. the borrowing cost for state and federal governments would rise, and with it the borrowing cost for businesses and that could impact the economic recovery. in terms of the debt, there are various things we have heard consistently. the do not think any movement over the cliff, where there is a slope or a cliff, whatever you want to call it, is acceptable, and they're worried about borrowing costs. host: north carolina. chris. go ahead. caller: i have had a small business for many years, and in the beginning i took -- i did not take paychecks. finally, 20 years later i met the point where i could sell it, and a mix somewhere around $185,000, and my husband makes about $60,000. with the selling of my business, should i be rushed because of taxes to sell it before december 31? guest: one of the challenges in dealing with small businesses from washington is there is a wide range of business owners. you are like the vast majority in terms of the amount of money that you earn each year. what you see is different members of congress and the administration coming -- struggling to come up with policies
safely and watch out for highway robbers and the government. that's my "2 cents more." that is it for tonight on "the willis report." thank you for joining yes. don't forget to record the show with you cannot get his life. have a great night. we will see you right back here tomorrow. ♪ one -- lou: good evening, everybody. president obama today said that two weeks may not be enough to avoid going over the fiscal clef . i've won't add my voice tonight to those who say mr. obama actually wants to take us over the cliff. it is my view that not enough has been made by the national median of the fact that it will be the president's decision and his alone that we all go cliff diving if, indeed, we are to go cliff diving. it is a decision that is cleerly , unequivocally, and unreservedly his to make. president obama has created the condition that must be met. to avoid the clothes and the dive. only he can judge whether his condition is reasonable and whether it has been reasonably met. the republican congressional leaders are at best supporting opposing players in the obama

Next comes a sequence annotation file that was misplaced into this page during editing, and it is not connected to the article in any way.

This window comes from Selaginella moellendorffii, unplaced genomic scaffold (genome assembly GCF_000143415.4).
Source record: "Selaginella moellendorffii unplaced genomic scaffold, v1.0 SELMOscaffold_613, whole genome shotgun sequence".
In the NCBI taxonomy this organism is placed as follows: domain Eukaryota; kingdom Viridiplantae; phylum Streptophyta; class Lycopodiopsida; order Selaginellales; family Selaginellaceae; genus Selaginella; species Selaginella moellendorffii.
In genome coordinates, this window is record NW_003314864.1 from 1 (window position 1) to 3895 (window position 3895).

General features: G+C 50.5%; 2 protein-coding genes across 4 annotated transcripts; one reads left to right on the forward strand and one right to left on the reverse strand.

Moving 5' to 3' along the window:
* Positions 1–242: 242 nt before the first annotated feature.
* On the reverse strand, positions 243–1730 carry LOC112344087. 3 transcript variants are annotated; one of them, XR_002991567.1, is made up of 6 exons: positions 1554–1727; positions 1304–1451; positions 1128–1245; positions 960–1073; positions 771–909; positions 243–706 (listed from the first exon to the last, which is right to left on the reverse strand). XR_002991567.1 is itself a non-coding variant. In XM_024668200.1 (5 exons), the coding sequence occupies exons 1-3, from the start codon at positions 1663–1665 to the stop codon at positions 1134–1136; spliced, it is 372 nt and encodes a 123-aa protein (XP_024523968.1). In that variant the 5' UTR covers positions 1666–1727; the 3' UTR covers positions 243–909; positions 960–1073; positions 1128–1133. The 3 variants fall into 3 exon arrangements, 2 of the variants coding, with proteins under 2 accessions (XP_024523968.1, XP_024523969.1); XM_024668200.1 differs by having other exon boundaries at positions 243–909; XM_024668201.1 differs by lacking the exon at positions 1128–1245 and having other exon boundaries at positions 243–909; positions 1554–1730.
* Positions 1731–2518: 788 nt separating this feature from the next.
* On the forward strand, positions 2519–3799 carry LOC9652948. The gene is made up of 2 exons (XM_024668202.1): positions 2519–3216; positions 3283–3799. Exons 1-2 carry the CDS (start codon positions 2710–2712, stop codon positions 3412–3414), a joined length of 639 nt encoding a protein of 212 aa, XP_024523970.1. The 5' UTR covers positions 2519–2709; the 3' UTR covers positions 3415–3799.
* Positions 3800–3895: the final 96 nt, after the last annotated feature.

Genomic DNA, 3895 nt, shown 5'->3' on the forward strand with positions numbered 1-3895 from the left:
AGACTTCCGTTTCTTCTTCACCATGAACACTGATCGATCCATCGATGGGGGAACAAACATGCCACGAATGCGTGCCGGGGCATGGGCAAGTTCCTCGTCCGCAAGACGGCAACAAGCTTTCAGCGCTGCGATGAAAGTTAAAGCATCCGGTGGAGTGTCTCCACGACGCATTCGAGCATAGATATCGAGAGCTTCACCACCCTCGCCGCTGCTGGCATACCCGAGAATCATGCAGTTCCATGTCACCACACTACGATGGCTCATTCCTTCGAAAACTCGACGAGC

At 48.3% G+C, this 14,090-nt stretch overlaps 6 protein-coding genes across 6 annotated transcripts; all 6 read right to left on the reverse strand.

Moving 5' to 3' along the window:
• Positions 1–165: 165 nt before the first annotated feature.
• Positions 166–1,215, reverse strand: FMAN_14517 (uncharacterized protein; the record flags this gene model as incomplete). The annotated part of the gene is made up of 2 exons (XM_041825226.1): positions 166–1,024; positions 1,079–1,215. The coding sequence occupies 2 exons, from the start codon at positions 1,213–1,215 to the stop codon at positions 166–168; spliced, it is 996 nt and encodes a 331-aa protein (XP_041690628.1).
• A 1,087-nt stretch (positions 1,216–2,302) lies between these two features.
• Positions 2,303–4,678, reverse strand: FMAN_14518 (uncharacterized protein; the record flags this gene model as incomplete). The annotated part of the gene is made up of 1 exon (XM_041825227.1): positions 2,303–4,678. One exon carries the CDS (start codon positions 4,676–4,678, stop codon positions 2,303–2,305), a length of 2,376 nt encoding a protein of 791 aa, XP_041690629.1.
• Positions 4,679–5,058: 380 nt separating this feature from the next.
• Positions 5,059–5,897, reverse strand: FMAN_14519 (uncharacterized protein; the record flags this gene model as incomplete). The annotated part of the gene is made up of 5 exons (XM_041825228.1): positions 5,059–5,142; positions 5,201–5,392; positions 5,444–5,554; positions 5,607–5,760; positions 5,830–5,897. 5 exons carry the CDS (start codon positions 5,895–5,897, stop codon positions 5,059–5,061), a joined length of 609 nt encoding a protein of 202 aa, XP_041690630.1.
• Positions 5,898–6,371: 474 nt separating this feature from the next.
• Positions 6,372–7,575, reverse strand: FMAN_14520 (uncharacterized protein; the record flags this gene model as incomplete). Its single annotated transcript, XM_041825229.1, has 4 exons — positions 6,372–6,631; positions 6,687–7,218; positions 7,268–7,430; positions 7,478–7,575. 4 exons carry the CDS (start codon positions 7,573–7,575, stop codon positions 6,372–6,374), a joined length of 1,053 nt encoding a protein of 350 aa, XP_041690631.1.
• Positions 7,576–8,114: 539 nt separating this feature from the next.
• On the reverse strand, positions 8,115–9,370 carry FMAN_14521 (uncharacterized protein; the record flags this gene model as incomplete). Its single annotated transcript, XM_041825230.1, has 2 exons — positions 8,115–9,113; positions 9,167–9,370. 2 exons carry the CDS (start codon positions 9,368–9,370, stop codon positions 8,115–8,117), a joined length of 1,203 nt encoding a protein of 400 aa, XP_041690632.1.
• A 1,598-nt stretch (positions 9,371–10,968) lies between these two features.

in a state, the federal government can't recognize those marriages. that's where you talked about federal benefits heterosexual couples get and same sex couples do not. the prop 8 thing is bigger. while potentially it's confined to the state of california only, the question it out there having given the right to gay marriage could the state then take it away through proposition 8 passed by a majority of the vote nurse 2008. having taken that case, the court could get to the bedrock issue. can any state refuse to let same sex couples get married under the federal constitution. it could potentially be narrow or very far. >> pete, as i understand it, let me ask you. this one of these things, maybe the driving one, is defense of marriage act was about paying the estate act. where one of the two people said she didn't have to pay the estate tax because a married couple wouldn't have to. >> reporter: this is a case from new york. a woman named edie windsor who married her partner in canada. the partner died and left edie the estate. the federal government said we can't recognize you as married.